Why write? Day 1

Is a pencil mightier than a sword?

Daily writing is something I’ve struggled with for years. I wanted it badly, but I didn’t have the right discipline in place. I’d write for a couple of weeks straight then something(mostly my own laziness) would derail me. Blogging here forces me to write nearly every day, but I’m learning that isn’t enough. This post is for my future self to show that I struggled and I published despite that. So today not knowing what to write about, here I am listing down the reasons why I should keep at it:

  1. To vent out. To talk about everything that stirs my heart albeit temporarily.
  2. Improve my thought process and the more I write, the more I think clearly
  3. To know and understand what I want.

These reasons might sound very abstract to you but to me, they are reasons enough to persist. Thanks to Simon Sinek, aren’t we always asking ourselves why we do what we do?

So is writing easy? Definitely not! It’s like putting down your naked thoughts for the passerby’s to comment. Perfectionism also causes writers to obsess about the finished product. They erroneously think that “good” writers easily churn out articles and books and that they must be “bad” writers because they struggle.

Don’t write a lot. Just write often.

Spending five hours on a Saturday writing isn’t nearly as valuable as spending 30 minutes a day every day of the week. Especially when you’re just getting started. The idea is repetition, developing a discipline of showing up, making this a priority, and working through The Resistance. Thus, authors first need to generate quite a bit of text and then set about deciding what to keep and what to toss away. Fortunately, with time and experience, this process becomes more efficient. Fingers crossed.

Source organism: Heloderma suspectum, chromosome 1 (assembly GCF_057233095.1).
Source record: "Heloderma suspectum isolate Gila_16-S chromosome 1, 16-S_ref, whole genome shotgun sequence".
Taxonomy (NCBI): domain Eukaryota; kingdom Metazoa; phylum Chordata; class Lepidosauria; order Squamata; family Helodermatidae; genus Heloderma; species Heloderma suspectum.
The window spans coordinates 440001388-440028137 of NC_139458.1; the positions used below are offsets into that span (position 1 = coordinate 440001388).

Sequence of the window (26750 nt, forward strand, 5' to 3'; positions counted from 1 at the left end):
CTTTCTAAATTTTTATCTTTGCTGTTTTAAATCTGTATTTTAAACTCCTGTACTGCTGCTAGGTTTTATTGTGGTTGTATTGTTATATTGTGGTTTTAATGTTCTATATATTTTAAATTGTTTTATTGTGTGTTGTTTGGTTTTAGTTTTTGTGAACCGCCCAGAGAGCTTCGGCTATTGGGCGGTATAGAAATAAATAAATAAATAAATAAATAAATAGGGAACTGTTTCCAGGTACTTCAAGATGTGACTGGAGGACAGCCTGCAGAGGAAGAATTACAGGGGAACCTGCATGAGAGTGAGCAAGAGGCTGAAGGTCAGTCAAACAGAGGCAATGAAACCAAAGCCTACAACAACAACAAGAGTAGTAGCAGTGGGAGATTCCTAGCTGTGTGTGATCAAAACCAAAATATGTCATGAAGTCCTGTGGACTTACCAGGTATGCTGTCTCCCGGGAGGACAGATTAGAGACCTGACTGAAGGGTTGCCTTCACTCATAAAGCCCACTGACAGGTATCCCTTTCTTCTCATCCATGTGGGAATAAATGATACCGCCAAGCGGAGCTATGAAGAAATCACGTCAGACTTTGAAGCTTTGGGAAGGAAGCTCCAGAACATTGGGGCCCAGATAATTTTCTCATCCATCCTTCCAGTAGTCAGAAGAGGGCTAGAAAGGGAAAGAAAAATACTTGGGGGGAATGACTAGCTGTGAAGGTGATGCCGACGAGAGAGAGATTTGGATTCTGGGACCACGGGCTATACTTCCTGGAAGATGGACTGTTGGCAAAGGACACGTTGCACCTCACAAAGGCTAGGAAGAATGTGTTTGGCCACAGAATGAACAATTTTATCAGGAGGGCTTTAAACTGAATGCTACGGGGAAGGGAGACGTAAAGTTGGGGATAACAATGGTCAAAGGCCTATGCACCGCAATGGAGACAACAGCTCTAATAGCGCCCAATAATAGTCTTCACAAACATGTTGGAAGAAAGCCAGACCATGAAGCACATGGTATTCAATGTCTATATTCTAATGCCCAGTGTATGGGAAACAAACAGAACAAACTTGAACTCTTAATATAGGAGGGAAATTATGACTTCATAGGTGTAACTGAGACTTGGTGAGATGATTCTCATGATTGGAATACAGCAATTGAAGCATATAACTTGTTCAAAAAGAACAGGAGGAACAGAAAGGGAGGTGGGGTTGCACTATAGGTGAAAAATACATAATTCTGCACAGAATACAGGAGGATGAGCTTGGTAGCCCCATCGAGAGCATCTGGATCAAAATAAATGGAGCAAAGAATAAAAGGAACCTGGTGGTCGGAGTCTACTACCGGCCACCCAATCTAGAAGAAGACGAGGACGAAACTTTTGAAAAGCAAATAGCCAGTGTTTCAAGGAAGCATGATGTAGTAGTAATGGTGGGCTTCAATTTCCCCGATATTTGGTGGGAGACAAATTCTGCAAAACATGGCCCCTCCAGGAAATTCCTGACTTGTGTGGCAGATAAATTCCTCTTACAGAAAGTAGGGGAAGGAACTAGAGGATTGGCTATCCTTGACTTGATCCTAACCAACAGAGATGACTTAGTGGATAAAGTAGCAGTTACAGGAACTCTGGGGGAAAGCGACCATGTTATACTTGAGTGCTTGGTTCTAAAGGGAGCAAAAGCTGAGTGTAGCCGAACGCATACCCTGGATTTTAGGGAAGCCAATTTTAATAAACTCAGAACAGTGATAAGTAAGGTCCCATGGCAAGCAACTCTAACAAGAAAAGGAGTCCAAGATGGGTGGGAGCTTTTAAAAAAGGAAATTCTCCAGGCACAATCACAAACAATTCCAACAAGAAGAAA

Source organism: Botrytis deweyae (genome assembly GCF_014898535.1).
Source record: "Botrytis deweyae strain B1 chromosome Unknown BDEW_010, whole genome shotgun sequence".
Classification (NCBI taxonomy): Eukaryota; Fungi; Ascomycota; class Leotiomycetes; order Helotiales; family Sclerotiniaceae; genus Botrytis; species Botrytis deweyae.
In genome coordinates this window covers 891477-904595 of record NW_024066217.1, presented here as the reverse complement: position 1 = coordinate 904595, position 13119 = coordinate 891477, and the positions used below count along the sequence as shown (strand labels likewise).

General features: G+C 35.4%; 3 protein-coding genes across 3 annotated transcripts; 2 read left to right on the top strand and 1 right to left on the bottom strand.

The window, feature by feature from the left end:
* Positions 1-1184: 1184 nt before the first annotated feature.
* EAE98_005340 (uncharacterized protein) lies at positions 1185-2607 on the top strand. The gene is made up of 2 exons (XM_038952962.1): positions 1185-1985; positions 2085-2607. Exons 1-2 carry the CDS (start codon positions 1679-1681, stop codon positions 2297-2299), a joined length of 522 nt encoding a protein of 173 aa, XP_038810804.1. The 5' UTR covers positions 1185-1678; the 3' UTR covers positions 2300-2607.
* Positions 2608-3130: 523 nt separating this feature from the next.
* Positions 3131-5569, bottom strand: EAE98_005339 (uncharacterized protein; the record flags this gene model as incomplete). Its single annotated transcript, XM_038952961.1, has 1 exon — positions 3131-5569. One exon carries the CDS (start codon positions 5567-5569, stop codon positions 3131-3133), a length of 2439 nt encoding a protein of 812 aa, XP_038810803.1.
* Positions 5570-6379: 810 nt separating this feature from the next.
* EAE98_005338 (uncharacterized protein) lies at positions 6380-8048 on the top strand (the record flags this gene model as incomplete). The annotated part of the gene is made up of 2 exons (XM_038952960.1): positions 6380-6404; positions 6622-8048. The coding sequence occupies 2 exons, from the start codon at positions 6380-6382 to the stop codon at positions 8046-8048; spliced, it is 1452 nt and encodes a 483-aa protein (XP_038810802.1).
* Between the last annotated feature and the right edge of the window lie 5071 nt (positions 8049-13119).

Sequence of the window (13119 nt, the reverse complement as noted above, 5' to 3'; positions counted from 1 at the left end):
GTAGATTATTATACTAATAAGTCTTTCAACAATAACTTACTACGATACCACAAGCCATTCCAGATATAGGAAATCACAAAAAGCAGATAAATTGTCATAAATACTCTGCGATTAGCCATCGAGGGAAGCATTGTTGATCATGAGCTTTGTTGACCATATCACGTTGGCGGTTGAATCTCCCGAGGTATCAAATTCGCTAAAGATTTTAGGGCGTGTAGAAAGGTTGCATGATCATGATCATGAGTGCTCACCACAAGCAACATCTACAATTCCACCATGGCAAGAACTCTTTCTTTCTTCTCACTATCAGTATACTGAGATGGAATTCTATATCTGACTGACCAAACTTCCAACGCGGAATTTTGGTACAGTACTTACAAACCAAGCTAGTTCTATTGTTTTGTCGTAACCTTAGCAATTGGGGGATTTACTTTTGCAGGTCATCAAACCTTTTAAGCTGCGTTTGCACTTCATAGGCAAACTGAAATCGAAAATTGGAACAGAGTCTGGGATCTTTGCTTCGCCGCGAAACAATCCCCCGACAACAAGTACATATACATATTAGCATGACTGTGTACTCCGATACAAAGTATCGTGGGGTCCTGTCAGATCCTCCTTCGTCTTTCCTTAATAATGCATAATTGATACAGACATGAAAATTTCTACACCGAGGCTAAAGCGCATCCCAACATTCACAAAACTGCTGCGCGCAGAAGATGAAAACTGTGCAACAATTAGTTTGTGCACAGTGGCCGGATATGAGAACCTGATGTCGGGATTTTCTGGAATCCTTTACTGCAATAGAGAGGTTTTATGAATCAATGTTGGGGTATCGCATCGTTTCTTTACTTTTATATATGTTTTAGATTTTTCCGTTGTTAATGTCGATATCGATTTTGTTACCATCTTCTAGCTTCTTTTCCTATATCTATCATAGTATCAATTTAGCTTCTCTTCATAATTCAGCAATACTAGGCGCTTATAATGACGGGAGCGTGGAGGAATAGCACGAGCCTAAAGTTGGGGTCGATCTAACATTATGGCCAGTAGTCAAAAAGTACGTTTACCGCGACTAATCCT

Be Realistic About Criticism

Authors would do well to abandon the fantasy that the readers, editors, reviewers’ responses to their write up will be, “Please, don’t change a word”. I read somewhere that an editor with 25 years of experience editing a journal reported that she could recall just five occasions when this was the response of three independent reviewers to a writeup. One should accept that the act of submitting a work invites critique and that a recommendation to “revise and resubmit” is a positive outcome.

I will not allow my feelings to be hurt, withdraw the manuscript rather than make the requested revisions, or fire off an indignant, defensive message or mail to the reader. Writers need to develop a “thick skin” rather than take criticism personally. Just as a professor does not expect a standing ovation at the conclusion of each class taught, writers should not expect uncritical acceptance of each work published.

Now that I am writing almost daily I can say that writing is not the most time-consuming part of the process; it is rewriting and recorrecting significantly and still, it feels unpublishable. I pledge to persist despite those disappointing early drafts that can be revised into something publishable.

Hope Floats.

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